Wednesday, November 18, 2015

November 18, 2015

We live in a society governed by rule of law. Most of us agree to live by those laws, and understand that if we want them changed then there is a civilized means through which to do this.

Most of us willingly give ourselves to live under the dominion of our governments. We don’t always agree with the person or persons who’ve been elected to run the show, but we respect the institution of government and know those people may be replaced at the next election. We can even volunteer to help that along, by becoming involved in the process.

If we’re really unhappy with the decisions being made by our officials, then we can pick up pen and paper and write our representatives; if we feel strongly enough, we organize petitions, rallies, get media coverage, understanding that this is one of the routes to change in our countries.

Here in North America, if we feel the move to evangelize, to bring others to our own point of view faith-wise, then we speak to others of our faith; we give testimony of how our faith has worked in our lives.

We don’t pick up guns, gird ourselves with explosives, and kill people we don’t even know. In fact, we tend to think the people who do that are psychopaths.

And really, that is exactly what they are.

It’s very, very hard for us to wrap our heads around the events in Paris last Friday. Our thoughts and prayers were immediately engaged and invoked for the victims and their families and friends.

We all have begun to think, “There but by the Grace of God go us.” But something else is afoot as a result of the events, too, and while I understand it, I can’t, in good conscience, agree with it.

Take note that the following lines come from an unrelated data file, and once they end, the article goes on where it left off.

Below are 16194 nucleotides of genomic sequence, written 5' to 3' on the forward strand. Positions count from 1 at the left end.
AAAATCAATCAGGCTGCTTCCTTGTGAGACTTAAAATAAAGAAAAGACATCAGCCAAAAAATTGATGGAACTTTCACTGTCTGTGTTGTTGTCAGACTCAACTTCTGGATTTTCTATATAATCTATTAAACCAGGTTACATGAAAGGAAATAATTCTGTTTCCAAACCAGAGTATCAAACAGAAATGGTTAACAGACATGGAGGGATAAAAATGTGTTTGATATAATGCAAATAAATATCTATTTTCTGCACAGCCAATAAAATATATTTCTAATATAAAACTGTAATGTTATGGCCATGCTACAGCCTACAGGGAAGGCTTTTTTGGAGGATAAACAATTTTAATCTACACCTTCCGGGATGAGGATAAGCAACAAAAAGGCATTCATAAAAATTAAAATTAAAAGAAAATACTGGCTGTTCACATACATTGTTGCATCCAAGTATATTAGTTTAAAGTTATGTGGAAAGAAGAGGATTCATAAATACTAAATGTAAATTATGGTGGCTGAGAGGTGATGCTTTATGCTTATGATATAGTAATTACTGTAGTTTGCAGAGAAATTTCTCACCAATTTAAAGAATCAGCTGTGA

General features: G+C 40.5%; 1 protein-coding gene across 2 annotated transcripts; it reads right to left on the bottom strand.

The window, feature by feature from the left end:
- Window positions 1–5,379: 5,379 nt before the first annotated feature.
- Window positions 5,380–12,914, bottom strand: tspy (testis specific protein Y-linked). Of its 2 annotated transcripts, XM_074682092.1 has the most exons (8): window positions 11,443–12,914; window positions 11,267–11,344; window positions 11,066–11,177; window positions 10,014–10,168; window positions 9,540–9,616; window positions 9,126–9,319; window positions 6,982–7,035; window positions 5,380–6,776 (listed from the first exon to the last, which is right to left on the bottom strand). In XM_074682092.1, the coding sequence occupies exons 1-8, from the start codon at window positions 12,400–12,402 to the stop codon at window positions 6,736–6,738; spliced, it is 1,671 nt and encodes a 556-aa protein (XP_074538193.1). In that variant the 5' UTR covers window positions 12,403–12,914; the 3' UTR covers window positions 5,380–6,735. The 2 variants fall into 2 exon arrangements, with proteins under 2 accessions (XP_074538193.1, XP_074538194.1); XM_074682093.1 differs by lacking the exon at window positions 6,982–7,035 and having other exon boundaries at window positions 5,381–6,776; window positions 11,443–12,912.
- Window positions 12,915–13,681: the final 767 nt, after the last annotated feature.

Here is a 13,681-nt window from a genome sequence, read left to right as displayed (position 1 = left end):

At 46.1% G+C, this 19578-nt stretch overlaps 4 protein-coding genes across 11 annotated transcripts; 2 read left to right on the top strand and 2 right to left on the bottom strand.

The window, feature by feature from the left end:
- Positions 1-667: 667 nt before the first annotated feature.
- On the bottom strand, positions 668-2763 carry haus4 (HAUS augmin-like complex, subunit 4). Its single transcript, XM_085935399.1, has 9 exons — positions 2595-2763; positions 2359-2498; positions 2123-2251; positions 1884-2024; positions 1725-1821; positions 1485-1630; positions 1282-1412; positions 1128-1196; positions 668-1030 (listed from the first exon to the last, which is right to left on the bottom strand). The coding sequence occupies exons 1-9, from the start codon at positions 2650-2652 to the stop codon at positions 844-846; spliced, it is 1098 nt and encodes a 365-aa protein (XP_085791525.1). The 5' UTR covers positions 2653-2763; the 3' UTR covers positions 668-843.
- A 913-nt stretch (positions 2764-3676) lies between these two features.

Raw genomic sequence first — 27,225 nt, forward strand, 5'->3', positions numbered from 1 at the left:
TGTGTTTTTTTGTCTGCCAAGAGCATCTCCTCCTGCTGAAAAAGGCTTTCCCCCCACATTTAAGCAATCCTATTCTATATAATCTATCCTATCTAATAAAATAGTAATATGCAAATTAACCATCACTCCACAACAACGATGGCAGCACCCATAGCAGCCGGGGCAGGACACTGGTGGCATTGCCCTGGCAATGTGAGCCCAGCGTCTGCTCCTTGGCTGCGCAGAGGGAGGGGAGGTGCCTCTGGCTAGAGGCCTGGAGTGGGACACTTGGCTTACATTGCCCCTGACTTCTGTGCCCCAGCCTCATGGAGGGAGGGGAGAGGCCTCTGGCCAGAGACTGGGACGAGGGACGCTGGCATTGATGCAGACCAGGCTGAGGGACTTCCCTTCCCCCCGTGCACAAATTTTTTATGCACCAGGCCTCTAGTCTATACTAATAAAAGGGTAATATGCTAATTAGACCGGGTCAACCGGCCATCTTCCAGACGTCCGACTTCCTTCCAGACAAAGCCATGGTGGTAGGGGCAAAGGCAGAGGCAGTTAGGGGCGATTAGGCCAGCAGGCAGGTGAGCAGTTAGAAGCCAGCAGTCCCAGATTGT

Of the over one million refugees fleeing the same violence we witnessed in Paris, one person is thought to have been one of those psychopaths. And because this may be so, many now no longer wish to welcome any refugees into their communities.

We’re afraid. We’re afraid, because we don’t understand the violence. It’s foreign to us, and we don’t know how to fight it.

I wouldn’t be the least bit surprised if that was the whole point of having one of the attackers get to Paris that way. The psychopaths were faced with the dilemma: how do they keep their immediate victims there, how do they stop them from fleeing? “They are millions, we are only thousands. If they all flee, we can’t stop them. Oh, I know. We’ll taint them with one of our own—just one, that’s all it will take—and no one will want to take in any of our victims who are fleeing for their lives. Winter is coming. They will die. And the rest, knowing there is no deliverance, there is no escape, there is no mercy—they will stay put.”

That thinking on our part, where we say, “none of them can be trusted, keep them all out, turn away the stranger at the gate”, that thinking makes us no safer than we were, but it does make us much less than we were.

I turn back to the early lessons in my life. As a kid I was bullied, and sometimes that was hard to take. It made me angry and I wanted to get back at those who were treating me badly. But my mother would tell me, that if I did, I would be “lowering” myself to their level, that I would then be no better than those who persecuted me.

And she reminded me of the Sermon on the Mount, and the admonition to turn the other cheek.

This situation is much more serious, this situation with those psychopaths who ran rampant and murdered and injured hundreds in the City of Light. Turning the other cheek against murderers isn’t the way to go.

But neither is making those not responsible for the carnage pay the price for those who are.

We need to be very careful that we don’t ascribe blame to a particular religion. It’s easy enough to do. It might even be emotionally satisfying in the short term. But it would be very wrong to do so.

We need to focus on placing our anger where it belongs: on the organized group of psychopaths who are directly responsible for the violence and the killing.


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